Rugby World Cup 2023: A continent awaits

By Andrew Bonani Kamanga

IT is official! The South African Rugby Union (SARU) has submitted a bid to host the 2023 Rugby World Cup.       

They are not alone in this quest to host rugby’s most prestigious event. France and Ireland have also thrown their hat into the fray.

All of them are powerhouses in world rugby, with very strong rugby traditions. However, The Southern Times Sports Forum’s allegiance to the region cannot be questioned.

It is not a matter for discussion! We support the South African bid. The South African bid to host the 2023 Rugby World Cup is indeed a cause worth supporting.

It is good for rugby in South Africa and on the continent as a whole. Of course, it is costly to host such events but there is no doubt about the benefits of hosting and the long term legacy of mega events.

The way Africa is portrayed in the international media is that of a hopeless and suffering continent afflicted by kleptocratic dictatorships, hunger, HIV/AIDS, war, civil strife and diseases.

To shake off this negative image is a tough challenge. Furthermore, it is not helped by images of African migrants being rescued off the coast of Italy in rickety boats and rafts, trying by all means necessary, to gain entry into Europe.

Even the African Union (AU) seems to be clueless in terms of stemming the tide of thousands of African migrants trying and some of them dying in the process of gaining access into Europe through Italy or Spain.

Yes, this is a digression worth making just to illustrate the underdevelopment and poverty which is there in some parts of the continent. 

The African leaders have been very slow and in some cases, unwilling, to create an environment which provides key incentives and is also conducive to the retention of people on the continent, especially the young, energetic and educated       ones.

This has and continues to create a very negative image of Africa.

Sport can be and should be utilized as a catalyst for economic development and transformation and changing the way Africa is perceived in the international media. Without investment in world class facilities, this potential can never be realized.

Without facilities South Africa would not have been able to host the 1995 Rugby World Cup or even the 2010 FIFA World Cup.

Other African countries, especially those in Southern Africa, should draw useful lessons from the South African situation and embark on long term plans and strategies to increase the number of world class facilities for various sport codes.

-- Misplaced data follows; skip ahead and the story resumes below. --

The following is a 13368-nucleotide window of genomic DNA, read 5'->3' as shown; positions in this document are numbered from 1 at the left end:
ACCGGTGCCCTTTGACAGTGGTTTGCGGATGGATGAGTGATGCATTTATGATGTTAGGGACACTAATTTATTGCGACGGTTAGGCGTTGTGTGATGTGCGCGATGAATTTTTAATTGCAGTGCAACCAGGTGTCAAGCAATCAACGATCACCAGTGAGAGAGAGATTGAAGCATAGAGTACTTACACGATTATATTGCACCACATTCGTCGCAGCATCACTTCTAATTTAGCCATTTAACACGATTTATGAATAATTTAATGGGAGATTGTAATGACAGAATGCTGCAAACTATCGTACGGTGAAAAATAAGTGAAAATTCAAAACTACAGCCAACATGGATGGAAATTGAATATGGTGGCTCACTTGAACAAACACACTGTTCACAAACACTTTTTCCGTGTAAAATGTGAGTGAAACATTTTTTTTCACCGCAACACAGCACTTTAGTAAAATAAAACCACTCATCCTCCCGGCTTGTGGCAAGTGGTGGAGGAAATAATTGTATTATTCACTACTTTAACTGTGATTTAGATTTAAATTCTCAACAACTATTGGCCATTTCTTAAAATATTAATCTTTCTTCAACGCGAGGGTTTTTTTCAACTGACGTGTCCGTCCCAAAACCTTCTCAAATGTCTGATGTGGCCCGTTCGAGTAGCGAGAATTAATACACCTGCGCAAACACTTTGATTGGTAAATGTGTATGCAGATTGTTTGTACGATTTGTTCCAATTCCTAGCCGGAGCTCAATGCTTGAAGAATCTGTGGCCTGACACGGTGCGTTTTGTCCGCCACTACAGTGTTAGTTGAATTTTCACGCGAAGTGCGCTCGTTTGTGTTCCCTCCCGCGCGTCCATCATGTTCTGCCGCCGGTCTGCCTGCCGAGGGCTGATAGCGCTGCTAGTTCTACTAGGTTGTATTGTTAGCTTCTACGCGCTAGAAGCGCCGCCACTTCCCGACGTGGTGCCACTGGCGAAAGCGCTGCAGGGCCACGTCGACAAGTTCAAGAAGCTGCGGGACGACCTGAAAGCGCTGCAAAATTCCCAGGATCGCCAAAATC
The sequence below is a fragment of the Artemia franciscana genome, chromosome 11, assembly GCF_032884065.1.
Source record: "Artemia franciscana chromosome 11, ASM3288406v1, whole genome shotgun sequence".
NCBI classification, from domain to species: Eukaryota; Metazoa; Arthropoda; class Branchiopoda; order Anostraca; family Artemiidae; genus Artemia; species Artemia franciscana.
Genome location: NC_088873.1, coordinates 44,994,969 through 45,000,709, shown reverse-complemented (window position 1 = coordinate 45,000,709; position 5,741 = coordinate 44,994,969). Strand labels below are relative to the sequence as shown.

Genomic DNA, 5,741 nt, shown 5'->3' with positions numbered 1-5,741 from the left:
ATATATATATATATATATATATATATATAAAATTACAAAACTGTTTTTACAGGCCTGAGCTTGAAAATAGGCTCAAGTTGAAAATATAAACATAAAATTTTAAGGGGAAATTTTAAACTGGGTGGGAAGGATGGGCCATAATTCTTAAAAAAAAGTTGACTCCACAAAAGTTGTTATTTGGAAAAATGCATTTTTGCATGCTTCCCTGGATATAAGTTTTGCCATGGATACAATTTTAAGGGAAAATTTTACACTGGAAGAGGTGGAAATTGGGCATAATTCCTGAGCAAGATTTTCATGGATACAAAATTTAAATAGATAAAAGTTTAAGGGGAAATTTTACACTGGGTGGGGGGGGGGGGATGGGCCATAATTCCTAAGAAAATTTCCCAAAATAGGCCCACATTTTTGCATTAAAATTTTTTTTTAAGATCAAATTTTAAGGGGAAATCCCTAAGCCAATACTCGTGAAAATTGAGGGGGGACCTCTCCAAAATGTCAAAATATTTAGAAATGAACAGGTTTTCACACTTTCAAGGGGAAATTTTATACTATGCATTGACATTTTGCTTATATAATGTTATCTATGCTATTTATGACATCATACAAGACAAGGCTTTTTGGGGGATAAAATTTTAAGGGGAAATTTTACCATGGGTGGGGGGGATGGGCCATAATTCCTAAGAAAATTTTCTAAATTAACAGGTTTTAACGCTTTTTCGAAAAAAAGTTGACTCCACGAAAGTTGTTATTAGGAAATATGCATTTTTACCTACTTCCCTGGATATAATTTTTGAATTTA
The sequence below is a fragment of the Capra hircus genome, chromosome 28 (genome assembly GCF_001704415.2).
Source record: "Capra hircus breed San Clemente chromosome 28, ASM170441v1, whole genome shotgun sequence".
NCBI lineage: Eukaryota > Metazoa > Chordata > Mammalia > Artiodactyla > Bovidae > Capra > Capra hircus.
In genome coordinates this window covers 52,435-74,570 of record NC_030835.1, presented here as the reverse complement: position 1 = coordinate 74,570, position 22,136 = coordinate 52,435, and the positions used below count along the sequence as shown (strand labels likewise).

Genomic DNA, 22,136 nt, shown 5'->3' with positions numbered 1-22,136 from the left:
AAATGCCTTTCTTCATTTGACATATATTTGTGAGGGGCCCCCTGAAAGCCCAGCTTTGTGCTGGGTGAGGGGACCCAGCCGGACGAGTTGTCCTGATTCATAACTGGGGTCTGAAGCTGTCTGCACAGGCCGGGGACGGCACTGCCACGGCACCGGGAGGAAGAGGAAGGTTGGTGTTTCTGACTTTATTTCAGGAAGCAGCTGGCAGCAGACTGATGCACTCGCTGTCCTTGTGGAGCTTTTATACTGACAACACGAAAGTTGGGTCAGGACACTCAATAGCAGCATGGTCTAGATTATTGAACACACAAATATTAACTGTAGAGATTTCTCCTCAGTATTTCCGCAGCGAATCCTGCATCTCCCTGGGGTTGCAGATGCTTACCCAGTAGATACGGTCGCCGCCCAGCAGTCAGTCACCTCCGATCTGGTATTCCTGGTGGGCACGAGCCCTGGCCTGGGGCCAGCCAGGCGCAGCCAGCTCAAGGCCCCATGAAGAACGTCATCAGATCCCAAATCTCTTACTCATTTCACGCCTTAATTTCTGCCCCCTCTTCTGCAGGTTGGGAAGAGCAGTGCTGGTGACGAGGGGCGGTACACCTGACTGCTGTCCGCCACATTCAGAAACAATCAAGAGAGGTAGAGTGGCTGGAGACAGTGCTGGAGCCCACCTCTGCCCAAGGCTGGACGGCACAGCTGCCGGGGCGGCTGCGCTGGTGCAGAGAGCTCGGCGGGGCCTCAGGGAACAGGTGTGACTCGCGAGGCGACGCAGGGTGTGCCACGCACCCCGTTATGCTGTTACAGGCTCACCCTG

These could also be in the form of multi-purpose indoor sports halls for hosting events such as badminton, basketball, netball, volleyball, handball, squash, table tennis, judo, wrestling and weightlifting.

Africa and obviously, the Southern African region needs to bid and host for major continental and world events. Hosting events is not just about having lots of money but is also about meticulous planning and strategy.

Of course, critics and cynics will point to out to the 2022 Commonwealth Games from which Durban had to withdraw as designated hosts.

This unfortunate development was also not well handled by the South African sport authorities and it is hoped that it will not come to haunt future efforts to host mega events.

Rugby in South Africa is almost a religion, with the national team, the Springboks, having won the Rugby World Cup twice in 1995 and 2007.

The 2023 Rugby World Cup therefore offers a tremendous opportunity to develop the game in Southern Africa and throughout the continent.

The hosting of the 2023 Rugby World Cup will also provide an opportunity for the international media to focus on something else instead of the negative aspects of Africa.

Other African rugby authorities especially those in Southern Africa can and should derive great inspiration from South Africa in order to develop teams that can also beat the Springboks.

This will also strengthen South Africa as they will have to seriously compete in the region in order to qualify for the World Cup.

The Springboks should not have a guaranteed slot for the various editions of the Rugby World Cup. They should be made to fight for it.

In that way when they get to the World Cup, they will have passed a rigorous test on the continent.

The development of the rugby is showing great promise on the African continent, especially with the Rugby Sevens version of the game which has taken East Africa by storm with Kenya and Uganda excelling tremendously.

However, the jewel in the rugby crown continues to be the 15s version of the game.

Namibia, Zambia and Zimbabwe have got good rugby traditions and heritage. Most probably what is lacking is the developmental aspect in these three countries which have got great potential to challenge the Springboks for honours in the game of rugby in the future.

There is therefore need for development of all aspects of the game in these countries ranging from coaches, referees and players to ensure that the game is available as a sport of choice at all levels, particularly in schools and colleges.

Without the full development of the game in schools, it will be very difficult for these countries to position themselves to challenge the historical and hegemonic dominance of South Africa in the game. As Kobe Bryant aptly put it, “If somebody is not obsessed about they do, we do not speak the same language.”

June 2017
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